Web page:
Migraine pain and symptoms affect more than 38 million Americans, between 10% and 15% of the population. Migraine is the most common form of disabling headache for which patients seek medical treatment. Migraine headaches tend to appear initially between the ages of 10 and 45 and most commonly occur between the ages of 15 and 55. Sometimes they may begin later in life, though migraines often become less severe and less frequent with age for those who have them. Most people have a family history of migraine or of disabling headache, which is now understood to be consistent with a neurogenic cause.
Migraines occur about 3 times more often in women than men and are most common in women in their reproductive years, between the ages of 20 and 45; before puberty migraine rates are similar if not slightly higher for boys than girls. Women tend to report more painful and longer lasting headaches and more symptoms, such as nausea and vomiting than men. More than half of migraines in women occur right before, during, or after the woman has her period. This is often called “menstrual migraine,” though most of these patients will also have migraine headaches at other times of the month as well (Migraine fact sheet, 2008, womenshealth.gov).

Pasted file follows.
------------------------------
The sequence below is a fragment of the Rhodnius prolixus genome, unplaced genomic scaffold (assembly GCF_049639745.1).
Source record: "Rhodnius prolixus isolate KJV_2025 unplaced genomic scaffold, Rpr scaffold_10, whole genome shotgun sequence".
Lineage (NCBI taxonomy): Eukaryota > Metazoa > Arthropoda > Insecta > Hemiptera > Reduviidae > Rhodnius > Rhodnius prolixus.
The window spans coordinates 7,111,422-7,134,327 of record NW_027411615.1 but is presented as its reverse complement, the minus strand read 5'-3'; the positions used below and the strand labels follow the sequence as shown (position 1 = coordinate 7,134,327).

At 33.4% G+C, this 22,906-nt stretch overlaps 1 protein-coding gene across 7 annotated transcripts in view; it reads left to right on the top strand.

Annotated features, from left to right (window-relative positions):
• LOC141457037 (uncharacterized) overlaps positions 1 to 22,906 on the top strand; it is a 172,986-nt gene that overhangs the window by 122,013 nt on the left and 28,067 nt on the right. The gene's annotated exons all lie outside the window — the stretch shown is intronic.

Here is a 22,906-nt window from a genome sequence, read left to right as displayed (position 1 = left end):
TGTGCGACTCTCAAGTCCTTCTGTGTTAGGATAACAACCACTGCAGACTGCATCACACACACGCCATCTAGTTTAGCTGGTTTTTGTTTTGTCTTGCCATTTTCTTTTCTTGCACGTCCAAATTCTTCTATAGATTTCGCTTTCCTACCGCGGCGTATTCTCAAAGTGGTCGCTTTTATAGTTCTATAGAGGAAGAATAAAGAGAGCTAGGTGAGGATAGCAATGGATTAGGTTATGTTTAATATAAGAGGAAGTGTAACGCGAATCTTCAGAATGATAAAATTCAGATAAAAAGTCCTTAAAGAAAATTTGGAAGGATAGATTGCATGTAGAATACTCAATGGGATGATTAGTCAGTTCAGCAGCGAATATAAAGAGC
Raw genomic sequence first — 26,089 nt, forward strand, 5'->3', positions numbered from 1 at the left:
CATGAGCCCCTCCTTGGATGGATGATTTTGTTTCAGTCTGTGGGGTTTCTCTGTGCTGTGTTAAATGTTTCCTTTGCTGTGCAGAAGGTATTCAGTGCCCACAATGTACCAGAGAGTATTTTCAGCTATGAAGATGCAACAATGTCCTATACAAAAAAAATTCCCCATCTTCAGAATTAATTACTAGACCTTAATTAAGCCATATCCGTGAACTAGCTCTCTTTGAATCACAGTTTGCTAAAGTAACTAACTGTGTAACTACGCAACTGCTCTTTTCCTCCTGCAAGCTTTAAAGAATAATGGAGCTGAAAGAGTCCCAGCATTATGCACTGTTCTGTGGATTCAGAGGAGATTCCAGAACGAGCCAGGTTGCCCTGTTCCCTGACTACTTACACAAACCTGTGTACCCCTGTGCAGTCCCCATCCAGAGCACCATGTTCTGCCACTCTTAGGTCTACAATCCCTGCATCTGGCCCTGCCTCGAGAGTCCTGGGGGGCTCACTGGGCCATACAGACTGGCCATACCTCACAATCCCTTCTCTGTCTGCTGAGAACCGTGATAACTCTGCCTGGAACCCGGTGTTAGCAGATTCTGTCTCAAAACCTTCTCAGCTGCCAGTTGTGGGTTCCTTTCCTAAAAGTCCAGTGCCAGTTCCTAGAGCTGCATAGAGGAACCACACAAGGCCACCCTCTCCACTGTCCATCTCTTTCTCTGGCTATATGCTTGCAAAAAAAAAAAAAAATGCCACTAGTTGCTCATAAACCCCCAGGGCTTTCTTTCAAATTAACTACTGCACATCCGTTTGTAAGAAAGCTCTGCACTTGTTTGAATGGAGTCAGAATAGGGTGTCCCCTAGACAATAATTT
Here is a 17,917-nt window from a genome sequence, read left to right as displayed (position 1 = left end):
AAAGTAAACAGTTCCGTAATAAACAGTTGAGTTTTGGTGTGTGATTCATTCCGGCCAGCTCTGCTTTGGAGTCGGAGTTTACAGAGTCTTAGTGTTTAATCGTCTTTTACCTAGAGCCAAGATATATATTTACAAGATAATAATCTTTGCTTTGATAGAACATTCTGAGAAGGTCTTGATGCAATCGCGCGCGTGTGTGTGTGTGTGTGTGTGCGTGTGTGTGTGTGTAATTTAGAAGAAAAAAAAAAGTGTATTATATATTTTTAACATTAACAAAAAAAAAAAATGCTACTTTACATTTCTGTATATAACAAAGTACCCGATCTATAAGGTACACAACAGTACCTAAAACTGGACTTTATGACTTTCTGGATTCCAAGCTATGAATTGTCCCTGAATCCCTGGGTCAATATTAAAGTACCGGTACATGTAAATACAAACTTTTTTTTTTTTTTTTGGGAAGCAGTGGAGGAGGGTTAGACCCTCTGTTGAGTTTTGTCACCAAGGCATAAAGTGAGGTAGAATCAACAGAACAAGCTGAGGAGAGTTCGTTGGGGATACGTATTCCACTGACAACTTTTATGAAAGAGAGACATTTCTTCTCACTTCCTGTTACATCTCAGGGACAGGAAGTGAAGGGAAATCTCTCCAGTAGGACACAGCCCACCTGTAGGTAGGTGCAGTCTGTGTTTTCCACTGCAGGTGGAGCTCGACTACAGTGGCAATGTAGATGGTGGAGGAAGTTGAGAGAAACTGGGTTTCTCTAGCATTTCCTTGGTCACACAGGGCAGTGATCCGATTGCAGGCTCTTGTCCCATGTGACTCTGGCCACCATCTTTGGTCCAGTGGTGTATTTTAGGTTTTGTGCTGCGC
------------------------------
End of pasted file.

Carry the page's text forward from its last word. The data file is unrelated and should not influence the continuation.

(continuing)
How the menstrual cycle and migraine are linked is unclear. Just before the cycle begins, levels of the female hormones, estrogen and progesterone, go down sharply. This drop in hormones may trigger a migraine, because estrogen affects chemicals in the brain. If migraine headaches are closely linked to the menstrual cycle, menopause may make them less severe. With aging, the nausea and vomiting may decrease as well. About two-thirds of women with migraines report that their symptoms improve with menopause; however, for some women, menopause worsens migraine or triggers migraines to start. In general, though, the worsening of migraine symptoms goes away once menopause is complete.
Birth control pills improve migraine for some women. The pills may help reduce the number and severity of some women’s attacks, though others have different experiences. Some women, but not all, may have fewer migraines while they are pregnant, when medications must be chosen carefully. Lifestyle changes, such as establishing a regular sleep pattern and eating healthy foods, can also be helpful.